They rightly skewer the "Here's to You" heds as predictable clichés. I'll go one step further (and this is not about copy editors vs. reporters, so back in your seats, kids): Clichés are the bane of good writing and their ubiquitous presence in newspapers directly undercuts efforts to reach younger readers, who prefer "surprise and humor." [Read: The Readership Institute's work in at the Minneapolis Star-Tribune and Readership: Survival Lessons for the Future from Minneapolis.]
Brian Montopoli of CJR Daily slices and dices the Bancroft heds most deftly in this piece, "Hard Day on the Rim." He writes:
"There's gotta be something in the song, you think -- go back to the song. You get up from your cube, stare out the window. Start singing to yourself. Wait -- shit -- that's it! The chorus! It's so obvious! There's that part where Simon and Garfunkel croon, "Here's to you, Mrs. Robinson." Why not just that? Here's to you, Mrs. Robinson. It's so simple, but it says everything. Everything. You type in the headline, sit back, and rub your eyes. You're smiling, for the first time in days." (Emphasis added.)
Nicole Stockdale, a copy editor, rounds up a collection of Mrs. Robinsons heds on her blog, A Capital Idea, and points to Bill Walsh, who links to a good (and only mildly defensive discussion) of the hed on Testy Copy Editors. Tom Mangan, a copy editor at the San Jose Mercury news who blogs here, offers the best reason to avoid clichés:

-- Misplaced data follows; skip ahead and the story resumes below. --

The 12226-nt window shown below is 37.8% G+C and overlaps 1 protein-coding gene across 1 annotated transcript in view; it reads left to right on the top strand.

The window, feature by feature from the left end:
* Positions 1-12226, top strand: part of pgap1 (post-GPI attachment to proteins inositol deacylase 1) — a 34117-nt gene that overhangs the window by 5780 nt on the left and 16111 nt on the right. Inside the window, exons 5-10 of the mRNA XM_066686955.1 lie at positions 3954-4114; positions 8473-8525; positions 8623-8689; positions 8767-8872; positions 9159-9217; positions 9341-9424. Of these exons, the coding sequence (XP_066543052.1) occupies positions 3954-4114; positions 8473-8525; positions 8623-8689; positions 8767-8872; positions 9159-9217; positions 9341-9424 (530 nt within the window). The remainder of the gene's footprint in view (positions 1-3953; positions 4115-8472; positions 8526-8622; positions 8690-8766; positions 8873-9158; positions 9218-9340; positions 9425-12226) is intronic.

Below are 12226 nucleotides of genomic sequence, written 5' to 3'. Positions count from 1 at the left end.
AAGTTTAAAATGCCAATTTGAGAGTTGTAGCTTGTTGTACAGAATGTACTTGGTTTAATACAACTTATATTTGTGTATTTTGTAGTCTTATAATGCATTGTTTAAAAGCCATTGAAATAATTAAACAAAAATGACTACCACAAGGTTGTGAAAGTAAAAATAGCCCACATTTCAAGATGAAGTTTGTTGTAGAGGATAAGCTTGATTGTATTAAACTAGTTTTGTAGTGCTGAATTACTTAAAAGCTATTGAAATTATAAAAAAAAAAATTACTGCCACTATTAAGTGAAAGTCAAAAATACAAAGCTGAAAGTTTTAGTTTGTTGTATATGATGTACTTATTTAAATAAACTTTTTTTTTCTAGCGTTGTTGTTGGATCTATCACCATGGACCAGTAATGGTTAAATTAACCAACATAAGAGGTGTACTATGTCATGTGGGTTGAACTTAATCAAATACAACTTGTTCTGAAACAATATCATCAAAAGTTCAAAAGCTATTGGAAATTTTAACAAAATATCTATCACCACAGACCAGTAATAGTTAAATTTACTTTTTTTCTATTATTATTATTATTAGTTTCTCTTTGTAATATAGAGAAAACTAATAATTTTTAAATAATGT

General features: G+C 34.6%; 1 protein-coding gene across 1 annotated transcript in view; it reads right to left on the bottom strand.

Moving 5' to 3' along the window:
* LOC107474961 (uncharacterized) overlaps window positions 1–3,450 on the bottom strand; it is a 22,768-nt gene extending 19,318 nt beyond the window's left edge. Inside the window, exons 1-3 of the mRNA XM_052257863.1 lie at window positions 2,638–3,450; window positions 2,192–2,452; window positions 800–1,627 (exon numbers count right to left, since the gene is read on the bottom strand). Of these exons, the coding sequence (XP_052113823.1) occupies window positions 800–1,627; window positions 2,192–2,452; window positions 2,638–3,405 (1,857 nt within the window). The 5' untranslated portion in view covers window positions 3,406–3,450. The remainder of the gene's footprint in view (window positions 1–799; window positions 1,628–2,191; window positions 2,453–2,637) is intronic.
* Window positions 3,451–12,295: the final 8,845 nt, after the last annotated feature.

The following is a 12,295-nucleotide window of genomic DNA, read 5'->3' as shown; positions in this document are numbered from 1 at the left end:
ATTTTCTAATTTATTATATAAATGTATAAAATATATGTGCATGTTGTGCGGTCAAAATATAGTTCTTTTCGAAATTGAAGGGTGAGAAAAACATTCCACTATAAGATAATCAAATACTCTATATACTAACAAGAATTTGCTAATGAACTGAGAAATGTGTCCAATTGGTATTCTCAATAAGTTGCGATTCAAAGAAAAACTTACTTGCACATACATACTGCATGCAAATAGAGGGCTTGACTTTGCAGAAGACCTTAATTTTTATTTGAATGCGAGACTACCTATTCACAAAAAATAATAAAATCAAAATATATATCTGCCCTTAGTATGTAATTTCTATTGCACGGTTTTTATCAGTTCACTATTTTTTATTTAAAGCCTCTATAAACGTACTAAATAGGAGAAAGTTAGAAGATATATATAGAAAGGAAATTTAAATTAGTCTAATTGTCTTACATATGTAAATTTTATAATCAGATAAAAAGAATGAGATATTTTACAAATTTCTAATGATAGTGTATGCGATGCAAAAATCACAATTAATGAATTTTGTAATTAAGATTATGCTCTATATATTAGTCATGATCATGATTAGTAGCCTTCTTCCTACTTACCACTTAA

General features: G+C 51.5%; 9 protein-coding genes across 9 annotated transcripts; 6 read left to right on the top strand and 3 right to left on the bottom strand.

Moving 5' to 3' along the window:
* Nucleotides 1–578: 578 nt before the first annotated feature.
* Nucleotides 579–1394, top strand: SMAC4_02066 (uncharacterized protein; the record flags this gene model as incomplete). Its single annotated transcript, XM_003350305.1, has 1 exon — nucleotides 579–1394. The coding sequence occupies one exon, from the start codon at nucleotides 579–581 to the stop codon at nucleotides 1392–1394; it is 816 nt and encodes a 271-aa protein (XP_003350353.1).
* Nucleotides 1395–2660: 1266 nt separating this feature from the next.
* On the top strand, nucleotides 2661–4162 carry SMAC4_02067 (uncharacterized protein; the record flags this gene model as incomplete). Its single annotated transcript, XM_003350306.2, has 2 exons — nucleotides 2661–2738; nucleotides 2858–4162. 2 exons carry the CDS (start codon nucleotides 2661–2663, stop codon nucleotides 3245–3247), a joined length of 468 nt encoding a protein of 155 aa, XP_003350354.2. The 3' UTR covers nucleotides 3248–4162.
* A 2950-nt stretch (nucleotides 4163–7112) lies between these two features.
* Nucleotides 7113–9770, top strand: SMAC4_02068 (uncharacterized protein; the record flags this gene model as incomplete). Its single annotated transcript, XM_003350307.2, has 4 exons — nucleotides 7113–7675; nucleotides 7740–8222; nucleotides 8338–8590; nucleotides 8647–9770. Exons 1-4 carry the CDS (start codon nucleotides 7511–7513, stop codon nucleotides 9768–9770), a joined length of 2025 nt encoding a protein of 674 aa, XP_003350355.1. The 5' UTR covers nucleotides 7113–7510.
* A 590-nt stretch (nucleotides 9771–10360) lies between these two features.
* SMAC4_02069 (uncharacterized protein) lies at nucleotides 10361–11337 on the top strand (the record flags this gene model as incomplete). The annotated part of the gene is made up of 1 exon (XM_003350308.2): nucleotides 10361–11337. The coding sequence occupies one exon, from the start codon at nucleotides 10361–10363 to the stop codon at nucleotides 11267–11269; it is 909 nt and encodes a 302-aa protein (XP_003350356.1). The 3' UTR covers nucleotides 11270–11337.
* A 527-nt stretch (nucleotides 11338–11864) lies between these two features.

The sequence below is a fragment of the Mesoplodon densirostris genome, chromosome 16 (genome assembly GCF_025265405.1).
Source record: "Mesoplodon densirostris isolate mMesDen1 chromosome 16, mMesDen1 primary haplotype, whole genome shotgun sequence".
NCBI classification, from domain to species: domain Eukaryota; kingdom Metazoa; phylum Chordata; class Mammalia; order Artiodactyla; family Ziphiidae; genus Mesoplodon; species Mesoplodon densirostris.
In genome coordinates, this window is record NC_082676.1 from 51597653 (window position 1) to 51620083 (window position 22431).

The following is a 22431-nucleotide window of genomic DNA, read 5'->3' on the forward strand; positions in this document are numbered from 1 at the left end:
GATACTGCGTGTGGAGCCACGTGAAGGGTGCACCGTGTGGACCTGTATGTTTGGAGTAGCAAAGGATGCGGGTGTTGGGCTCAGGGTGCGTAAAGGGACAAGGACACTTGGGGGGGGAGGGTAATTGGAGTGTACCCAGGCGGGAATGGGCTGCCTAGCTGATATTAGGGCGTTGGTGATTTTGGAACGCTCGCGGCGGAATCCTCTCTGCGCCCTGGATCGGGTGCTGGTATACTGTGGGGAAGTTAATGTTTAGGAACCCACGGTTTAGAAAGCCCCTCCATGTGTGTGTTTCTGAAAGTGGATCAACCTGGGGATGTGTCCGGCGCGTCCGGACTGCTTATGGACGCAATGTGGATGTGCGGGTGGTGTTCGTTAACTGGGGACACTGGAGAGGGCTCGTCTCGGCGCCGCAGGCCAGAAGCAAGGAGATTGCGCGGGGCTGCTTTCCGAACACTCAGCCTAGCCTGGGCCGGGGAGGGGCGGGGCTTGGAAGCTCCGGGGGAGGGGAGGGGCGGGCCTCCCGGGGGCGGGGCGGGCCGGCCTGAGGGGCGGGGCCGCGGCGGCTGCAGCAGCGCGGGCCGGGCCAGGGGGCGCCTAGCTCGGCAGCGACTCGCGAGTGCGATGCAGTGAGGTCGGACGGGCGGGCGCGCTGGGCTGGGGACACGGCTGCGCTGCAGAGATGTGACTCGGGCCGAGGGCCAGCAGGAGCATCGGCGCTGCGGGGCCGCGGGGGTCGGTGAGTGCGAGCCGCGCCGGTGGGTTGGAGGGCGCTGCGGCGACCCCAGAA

"The test for stories like this is: Does something jump immediately to mind?
"If so, whatever jumps immediately to mind must be rejected on the grounds that everybody else will have the same idea. Now, if you learn of Ms. Bancroft's death six minutes before deadline and there's no time for something better, then, sure, go with the first instinct. But if you're not that pressed for time, press yourself for something better.
"The big however: With obits, respect for the dead must figure in the equation, which is why the grownups at the better papers played it straight w/Ms. Bancroft's passing." (Emphasis added.)
Tom also is the keeper of Banned for Life, a handy list of clichés to avoid (or employ, I suppose, if you're so inclined.) A few from the list:
Campaign trail: What on this green earth is a campaign trail? (Besides journalistic nonsense, of course)
XXX years young: This hackneyed "inspirational" phrase is used on any old person who isn't dying right in front of the reporter.
Cliched ledes and heds abound in newspapers and are easy to find. Here is a collection of "but" ledes I put together in a few minutes of web searching. Let's do a few searches of Google news and see how often some of the no-no phrases compiled by Mimi Burkhardt for ACES show up:
Carnival atmosphere: 14 pages of returns, including this lede, "Despite the rain, a carnival atmosphere permeated throughout the downtown …"
Heated debate: 35 pages of returns, including this hed, "Patriot Act gets heated debate," over this lede, "Debate over the Patriot Act heated up Tuesday …"
Manicured lawns: 11 pages of returns, including this lede: "They lived in a Sharpsville mansion ringed by manicured lawns …"
You get the idea. Despite most writers and editors knowing that tired writing equals tired reading, they continue to over-season newspaper copy with clichés - a recipe for blandness.
I often write about issues and forces in the newspaper industry that journalists cannot control - the changing demographics and economics of the business, for example - but what words appear in the paper are their choice.
Fresh writing is a good place for change to begin.Posted by Tim Porter at June 10, 2005 11:11 AM